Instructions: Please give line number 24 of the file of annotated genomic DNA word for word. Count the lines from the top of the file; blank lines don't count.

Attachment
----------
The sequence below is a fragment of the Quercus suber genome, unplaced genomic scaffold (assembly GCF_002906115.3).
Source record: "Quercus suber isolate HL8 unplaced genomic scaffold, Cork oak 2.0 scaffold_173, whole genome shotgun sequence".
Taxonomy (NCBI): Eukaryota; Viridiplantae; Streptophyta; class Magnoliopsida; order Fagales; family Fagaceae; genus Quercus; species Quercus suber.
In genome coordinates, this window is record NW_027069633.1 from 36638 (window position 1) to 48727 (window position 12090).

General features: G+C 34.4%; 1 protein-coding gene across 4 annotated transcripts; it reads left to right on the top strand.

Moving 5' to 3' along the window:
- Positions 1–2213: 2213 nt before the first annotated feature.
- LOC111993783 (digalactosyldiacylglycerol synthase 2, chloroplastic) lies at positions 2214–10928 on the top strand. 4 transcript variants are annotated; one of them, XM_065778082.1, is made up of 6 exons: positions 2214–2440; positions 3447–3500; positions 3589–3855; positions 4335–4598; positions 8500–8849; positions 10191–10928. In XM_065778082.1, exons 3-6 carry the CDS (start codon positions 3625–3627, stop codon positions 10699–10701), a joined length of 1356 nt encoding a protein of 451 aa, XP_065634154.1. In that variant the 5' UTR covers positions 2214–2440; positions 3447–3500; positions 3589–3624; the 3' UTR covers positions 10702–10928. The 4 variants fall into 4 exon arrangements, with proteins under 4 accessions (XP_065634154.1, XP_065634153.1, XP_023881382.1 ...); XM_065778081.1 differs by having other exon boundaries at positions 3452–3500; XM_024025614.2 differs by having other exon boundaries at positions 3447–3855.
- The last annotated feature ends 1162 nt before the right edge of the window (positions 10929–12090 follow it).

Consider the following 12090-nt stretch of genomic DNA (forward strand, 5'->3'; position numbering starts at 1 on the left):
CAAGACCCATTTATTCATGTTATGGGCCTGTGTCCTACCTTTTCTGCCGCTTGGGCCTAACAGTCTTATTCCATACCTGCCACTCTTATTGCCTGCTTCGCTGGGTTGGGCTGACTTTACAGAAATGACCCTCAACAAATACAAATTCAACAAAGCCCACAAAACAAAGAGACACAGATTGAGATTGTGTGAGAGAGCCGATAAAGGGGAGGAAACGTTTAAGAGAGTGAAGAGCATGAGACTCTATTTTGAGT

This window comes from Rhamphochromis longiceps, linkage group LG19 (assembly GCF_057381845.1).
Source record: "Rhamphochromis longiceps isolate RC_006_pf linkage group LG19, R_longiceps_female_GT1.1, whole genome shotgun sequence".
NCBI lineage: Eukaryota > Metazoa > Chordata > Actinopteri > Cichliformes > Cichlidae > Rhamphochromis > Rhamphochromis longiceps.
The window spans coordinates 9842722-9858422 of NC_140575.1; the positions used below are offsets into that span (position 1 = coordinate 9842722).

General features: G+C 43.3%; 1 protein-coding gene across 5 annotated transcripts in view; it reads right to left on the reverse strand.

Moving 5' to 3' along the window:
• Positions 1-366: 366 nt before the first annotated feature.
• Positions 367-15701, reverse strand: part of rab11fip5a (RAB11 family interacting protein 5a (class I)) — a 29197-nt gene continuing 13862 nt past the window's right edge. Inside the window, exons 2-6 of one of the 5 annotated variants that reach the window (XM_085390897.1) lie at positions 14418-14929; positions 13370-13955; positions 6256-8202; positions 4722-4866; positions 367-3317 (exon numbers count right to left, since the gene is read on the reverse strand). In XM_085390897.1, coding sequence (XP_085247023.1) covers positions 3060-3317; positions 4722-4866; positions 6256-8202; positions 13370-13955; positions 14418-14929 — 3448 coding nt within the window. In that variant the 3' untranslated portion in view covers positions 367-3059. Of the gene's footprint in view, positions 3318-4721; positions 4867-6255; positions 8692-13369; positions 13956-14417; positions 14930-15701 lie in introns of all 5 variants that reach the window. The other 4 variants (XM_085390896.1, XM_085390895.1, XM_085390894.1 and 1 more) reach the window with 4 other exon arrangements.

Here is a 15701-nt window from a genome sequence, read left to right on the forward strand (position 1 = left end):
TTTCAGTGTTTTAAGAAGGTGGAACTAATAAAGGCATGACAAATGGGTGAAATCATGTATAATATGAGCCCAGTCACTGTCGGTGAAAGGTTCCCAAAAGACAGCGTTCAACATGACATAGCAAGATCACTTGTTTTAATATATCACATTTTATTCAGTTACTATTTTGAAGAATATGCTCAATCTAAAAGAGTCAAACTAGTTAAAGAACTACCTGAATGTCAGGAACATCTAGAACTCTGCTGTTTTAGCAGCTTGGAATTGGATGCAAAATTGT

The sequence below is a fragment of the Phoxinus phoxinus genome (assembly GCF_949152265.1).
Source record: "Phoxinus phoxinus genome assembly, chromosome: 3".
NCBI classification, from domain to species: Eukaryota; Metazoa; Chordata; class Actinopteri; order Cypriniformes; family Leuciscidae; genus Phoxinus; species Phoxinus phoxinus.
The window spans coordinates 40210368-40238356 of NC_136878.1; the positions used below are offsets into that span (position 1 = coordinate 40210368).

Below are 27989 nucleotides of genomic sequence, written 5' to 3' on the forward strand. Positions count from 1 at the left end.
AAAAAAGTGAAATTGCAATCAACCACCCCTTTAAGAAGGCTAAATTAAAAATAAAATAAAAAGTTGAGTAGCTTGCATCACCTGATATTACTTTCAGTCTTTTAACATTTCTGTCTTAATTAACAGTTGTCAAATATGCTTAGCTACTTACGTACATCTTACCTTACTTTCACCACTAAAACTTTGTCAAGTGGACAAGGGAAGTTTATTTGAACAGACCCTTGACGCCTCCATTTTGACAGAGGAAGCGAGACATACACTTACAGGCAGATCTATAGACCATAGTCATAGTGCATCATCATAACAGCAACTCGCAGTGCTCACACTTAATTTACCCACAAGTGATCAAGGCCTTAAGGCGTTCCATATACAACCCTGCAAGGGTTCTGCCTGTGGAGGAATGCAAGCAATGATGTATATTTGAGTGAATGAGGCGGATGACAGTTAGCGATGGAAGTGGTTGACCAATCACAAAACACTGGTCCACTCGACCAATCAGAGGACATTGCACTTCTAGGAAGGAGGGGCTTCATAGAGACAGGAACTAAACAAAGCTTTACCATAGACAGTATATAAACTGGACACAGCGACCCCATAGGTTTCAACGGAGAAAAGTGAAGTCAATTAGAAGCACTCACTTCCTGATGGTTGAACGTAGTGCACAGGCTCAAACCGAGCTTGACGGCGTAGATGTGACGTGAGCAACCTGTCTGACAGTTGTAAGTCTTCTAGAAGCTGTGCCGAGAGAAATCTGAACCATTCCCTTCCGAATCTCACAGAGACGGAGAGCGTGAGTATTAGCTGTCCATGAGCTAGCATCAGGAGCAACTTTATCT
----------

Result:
NCBI classification, from domain to species: Eukaryota; Metazoa; Chordata; class Actinopteri; order Cypriniformes; family Leuciscidae; genus Phoxinus; species Phoxinus phoxinus.